Treatment for mental illnesses, including that for schizophrenia, is an imperfect deal. Those who are in treatment will almost invariably have some residual symptoms. A person with schizophrenia will sometimes be delusional while taking medication. Sometimes the dosage is wrong, either too low or too high. (Too much medication can be just as bad, sometimes worse, compared to too little medication.) Also, antipsychotic medications do not always work. About a third of people with schizophrenia aren't helped by medication.
When someone has a lot of experience dealing with their illness they can sometimes self-assess. Yet this is not always reliable.
A person with a psychotic tendency would do well to have several layers of carefulness-like a failsafe system, to prevent getting excessively delusional. For example, self assessment could be a first layer, and this could be followed with monitoring by one's significant other (or perhaps a roommate.) The idea is to have people in your life who know you and who you can share thoughts with, so that you can get another opinion on possible delusions.
Keeping secrets from one's psychiatrist prevents being helped. The point is to catch one's delusions before they proliferate. If psychosis while medicated becomes too severe, it increases the likelihood of noncompliance.
The question arises: how do you know it when you're delusional, and what do you do about it?
Moreover, when are people really "out to get me," and when is this thought merely a product of the illness? When is a person dealing with the "real extraterrestrials" versus the ones that the person is imagining? When is someone really a famous person, and when are they having "delusions of grandeur"?
I am helped by the "I don't know" axiom that I have adopted. This is the admission that my knowledge is limited. If I adopt an "I don't know" stance, I am less likely to act on a belief that may be inaccurate. Prevention of acting on delusions is like declawing a tiger. You still have a tiger but it is no longer mauling people. Thus, if a person with a delusional disorder learns to regulate their actions, it prevents their delusions from doing external harm. (In order for this to work, it is necessary to have some idea that a thought is questionable.)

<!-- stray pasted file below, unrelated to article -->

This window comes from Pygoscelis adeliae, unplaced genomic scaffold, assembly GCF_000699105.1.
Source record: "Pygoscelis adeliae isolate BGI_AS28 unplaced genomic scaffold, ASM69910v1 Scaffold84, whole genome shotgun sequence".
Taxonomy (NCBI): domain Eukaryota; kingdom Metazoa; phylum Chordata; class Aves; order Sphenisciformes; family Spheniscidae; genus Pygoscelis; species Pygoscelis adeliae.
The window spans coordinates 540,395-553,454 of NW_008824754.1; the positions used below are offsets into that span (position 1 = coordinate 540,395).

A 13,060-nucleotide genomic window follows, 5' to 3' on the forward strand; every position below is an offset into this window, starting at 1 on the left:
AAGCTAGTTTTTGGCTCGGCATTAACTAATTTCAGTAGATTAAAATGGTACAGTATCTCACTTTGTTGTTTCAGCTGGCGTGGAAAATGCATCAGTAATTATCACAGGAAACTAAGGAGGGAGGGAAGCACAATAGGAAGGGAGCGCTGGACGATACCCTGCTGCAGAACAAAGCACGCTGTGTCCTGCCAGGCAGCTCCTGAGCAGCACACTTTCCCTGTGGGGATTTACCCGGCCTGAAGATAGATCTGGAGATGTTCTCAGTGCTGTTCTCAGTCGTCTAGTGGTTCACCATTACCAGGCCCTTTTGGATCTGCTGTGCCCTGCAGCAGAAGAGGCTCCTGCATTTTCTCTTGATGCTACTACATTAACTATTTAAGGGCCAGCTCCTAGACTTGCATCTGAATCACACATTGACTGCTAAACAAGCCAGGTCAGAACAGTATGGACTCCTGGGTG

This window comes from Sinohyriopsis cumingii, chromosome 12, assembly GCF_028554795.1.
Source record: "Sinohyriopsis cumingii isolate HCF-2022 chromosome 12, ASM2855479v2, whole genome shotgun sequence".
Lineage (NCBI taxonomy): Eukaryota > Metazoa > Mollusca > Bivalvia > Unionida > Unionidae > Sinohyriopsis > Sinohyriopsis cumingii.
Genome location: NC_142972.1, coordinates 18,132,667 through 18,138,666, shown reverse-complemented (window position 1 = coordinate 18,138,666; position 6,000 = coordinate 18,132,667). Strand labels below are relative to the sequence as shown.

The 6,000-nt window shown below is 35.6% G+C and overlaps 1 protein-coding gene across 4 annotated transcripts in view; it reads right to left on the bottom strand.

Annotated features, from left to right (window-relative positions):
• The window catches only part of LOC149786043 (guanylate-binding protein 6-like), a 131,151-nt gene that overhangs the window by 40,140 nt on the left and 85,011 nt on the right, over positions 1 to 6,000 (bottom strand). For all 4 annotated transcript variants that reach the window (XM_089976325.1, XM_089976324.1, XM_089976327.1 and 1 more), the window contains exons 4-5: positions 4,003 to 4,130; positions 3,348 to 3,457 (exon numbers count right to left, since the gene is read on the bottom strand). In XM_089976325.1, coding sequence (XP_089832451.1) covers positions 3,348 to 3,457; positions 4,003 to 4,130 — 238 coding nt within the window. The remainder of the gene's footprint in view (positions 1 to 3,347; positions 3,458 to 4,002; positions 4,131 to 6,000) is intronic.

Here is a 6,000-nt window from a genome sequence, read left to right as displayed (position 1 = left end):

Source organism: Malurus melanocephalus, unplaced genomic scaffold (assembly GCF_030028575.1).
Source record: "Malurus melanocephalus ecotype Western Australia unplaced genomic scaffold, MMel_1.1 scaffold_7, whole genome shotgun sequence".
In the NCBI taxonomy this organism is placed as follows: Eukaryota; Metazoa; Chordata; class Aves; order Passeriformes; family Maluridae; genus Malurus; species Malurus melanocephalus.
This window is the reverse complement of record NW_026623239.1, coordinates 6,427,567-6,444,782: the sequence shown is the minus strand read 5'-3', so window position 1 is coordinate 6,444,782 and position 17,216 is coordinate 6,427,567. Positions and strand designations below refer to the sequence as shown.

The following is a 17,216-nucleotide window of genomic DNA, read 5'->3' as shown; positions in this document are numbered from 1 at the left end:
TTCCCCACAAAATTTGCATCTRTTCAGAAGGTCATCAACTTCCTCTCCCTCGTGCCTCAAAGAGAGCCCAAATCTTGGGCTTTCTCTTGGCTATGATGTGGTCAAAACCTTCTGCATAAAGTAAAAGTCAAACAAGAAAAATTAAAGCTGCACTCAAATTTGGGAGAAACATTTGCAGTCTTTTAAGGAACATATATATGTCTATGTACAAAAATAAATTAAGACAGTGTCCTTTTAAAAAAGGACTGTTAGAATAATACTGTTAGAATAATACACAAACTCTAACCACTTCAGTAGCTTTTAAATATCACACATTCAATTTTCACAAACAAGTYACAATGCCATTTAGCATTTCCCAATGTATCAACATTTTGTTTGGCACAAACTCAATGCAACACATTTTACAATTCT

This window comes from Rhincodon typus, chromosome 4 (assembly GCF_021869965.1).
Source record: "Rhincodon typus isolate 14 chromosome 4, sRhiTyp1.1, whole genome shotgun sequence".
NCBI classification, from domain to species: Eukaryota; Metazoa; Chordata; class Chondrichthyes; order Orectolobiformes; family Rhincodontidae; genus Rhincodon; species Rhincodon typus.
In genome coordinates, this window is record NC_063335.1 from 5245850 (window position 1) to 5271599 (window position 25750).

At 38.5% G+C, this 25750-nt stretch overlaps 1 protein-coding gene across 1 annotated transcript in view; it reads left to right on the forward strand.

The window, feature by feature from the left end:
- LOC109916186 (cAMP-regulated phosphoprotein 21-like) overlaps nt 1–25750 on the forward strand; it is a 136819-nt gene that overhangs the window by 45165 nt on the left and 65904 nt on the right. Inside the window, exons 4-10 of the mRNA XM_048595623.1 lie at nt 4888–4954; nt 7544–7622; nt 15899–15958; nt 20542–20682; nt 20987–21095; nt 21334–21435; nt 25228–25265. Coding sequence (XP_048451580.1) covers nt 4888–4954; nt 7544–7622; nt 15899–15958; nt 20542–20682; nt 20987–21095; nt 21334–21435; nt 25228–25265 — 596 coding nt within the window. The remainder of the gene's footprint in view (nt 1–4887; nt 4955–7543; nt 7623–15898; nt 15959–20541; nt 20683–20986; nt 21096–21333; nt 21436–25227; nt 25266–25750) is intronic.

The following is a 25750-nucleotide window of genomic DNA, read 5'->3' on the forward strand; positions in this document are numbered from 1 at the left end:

A "delusional system" is a set of interwoven delusions that take the place of the perception of reality. A person with psychosis may be emotionally attached to their delusional system. The delusional system may have elements that reassure a person, that make a person special, or that shield a person from difficult truths. Delusions tend to be beliefs that are very unusual and that do not ordinarily seem credible.
Getting over a delusional system usually requires medical treatment, e.g., medication, but can also require that a person "give up" a belief to which they may be emotionally attached.
Because I have experience with techniques of mindfulness, I have learned not to be emotionally attached to delusions. This is an area in which meditative practices can augment drug therapy. When someone eliminates their emotional attachment to delusions, and is not afraid to tell a psychiatrist or family member what the delusions are, they have a better chance of becoming nearly delusion-free.
Delusions sometimes have power because they hijack the pain and pleasure capacities of the brain. Delusions multiply when kept secret. When a person with schizophrenia takes the step of relinquishing the emotional attachment to delusions, they have eliminated something that reinforces their illness.
I will often use my wife or my psychotherapist as an external "reality checker" where I ask how realistic a particular thought sounds to them. I don't share delusions with strangers or with members of the general public because they would not understand.
Schizophrenia is insidious partly because it warps all of the perceptions. Thus the psychotic person will believe that they have a lot of evidence to support beliefs which they do not realize are false.
If I were taken off medication, it would not matter that ordinarily I know the difference between a delusion and a truth. I would become delusional from being taken off medication because the basic reality-finding ability of my brain would stop working. I would forget all of these wonderful thoughts and techniques that today help me think pretty clearly. If I lacked medication, I would become more and more delusional until I reached a point where I would need external intervention.
Getting the brain's "hardware" to work by administering medication is the first step, and only after that can a person work on the errors in "software," originally produced by a malfunctioning brain.
There are some strategies for alleviating delusions in addition to standard treatment that might surprise you. Getting distracted by something calming and enjoyable can reset the thoughts, which can allow reality to filter into the mind. I once got over my delusions when the movie "Field of Dreams" was played in a psychiatric ward. I was released within a few days of that.